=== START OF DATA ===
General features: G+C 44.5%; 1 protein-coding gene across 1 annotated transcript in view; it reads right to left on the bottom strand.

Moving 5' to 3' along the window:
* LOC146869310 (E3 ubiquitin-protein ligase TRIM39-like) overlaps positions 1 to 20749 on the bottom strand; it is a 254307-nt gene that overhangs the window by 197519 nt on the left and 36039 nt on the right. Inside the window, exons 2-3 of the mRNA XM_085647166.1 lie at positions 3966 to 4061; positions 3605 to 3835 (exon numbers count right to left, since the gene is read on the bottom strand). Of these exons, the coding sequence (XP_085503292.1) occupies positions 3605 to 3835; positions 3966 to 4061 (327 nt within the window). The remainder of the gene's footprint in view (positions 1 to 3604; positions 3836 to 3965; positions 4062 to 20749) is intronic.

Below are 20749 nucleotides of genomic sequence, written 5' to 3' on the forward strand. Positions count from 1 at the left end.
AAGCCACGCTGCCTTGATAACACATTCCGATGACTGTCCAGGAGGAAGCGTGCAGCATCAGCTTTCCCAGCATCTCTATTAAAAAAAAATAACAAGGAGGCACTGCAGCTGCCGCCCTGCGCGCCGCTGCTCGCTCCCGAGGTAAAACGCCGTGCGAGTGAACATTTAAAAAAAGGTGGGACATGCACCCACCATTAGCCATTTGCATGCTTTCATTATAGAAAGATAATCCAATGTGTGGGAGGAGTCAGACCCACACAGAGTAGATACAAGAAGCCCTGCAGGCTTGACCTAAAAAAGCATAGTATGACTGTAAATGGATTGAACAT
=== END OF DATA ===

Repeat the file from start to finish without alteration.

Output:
General features: G+C 44.5%; 1 protein-coding gene across 1 annotated transcript in view; it reads right to left on the bottom strand.

Moving 5' to 3' along the window:
* LOC146869310 (E3 ubiquitin-protein ligase TRIM39-like) overlaps positions 1 to 20749 on the bottom strand; it is a 254307-nt gene that overhangs the window by 197519 nt on the left and 36039 nt on the right. Inside the window, exons 2-3 of the mRNA XM_085647166.1 lie at positions 3966 to 4061; positions 3605 to 3835 (exon numbers count right to left, since the gene is read on the bottom strand). Of these exons, the coding sequence (XP_085503292.1) occupies positions 3605 to 3835; positions 3966 to 4061 (327 nt within the window). The remainder of the gene's footprint in view (positions 1 to 3604; positions 3836 to 3965; positions 4062 to 20749) is intronic.

Below are 20749 nucleotides of genomic sequence, written 5' to 3' on the forward strand. Positions count from 1 at the left end.
AAGCCACGCTGCCTTGATAACACATTCCGATGACTGTCCAGGAGGAAGCGTGCAGCATCAGCTTTCCCAGCATCTCTATTAAAAAAAAATAACAAGGAGGCACTGCAGCTGCCGCCCTGCGCGCCGCTGCTCGCTCCCGAGGTAAAACGCCGTGCGAGTGAACATTTAAAAAAAGGTGGGACATGCACCCACCATTAGCCATTTGCATGCTTTCATTATAGAAAGATAATCCAATGTGTGGGAGGAGTCAGACCCACACAGAGTAGATACAAGAAGCCCTGCAGGCTTGACCTAAAAAAGCATAGTATGACTGTAAATGGATTGAACAT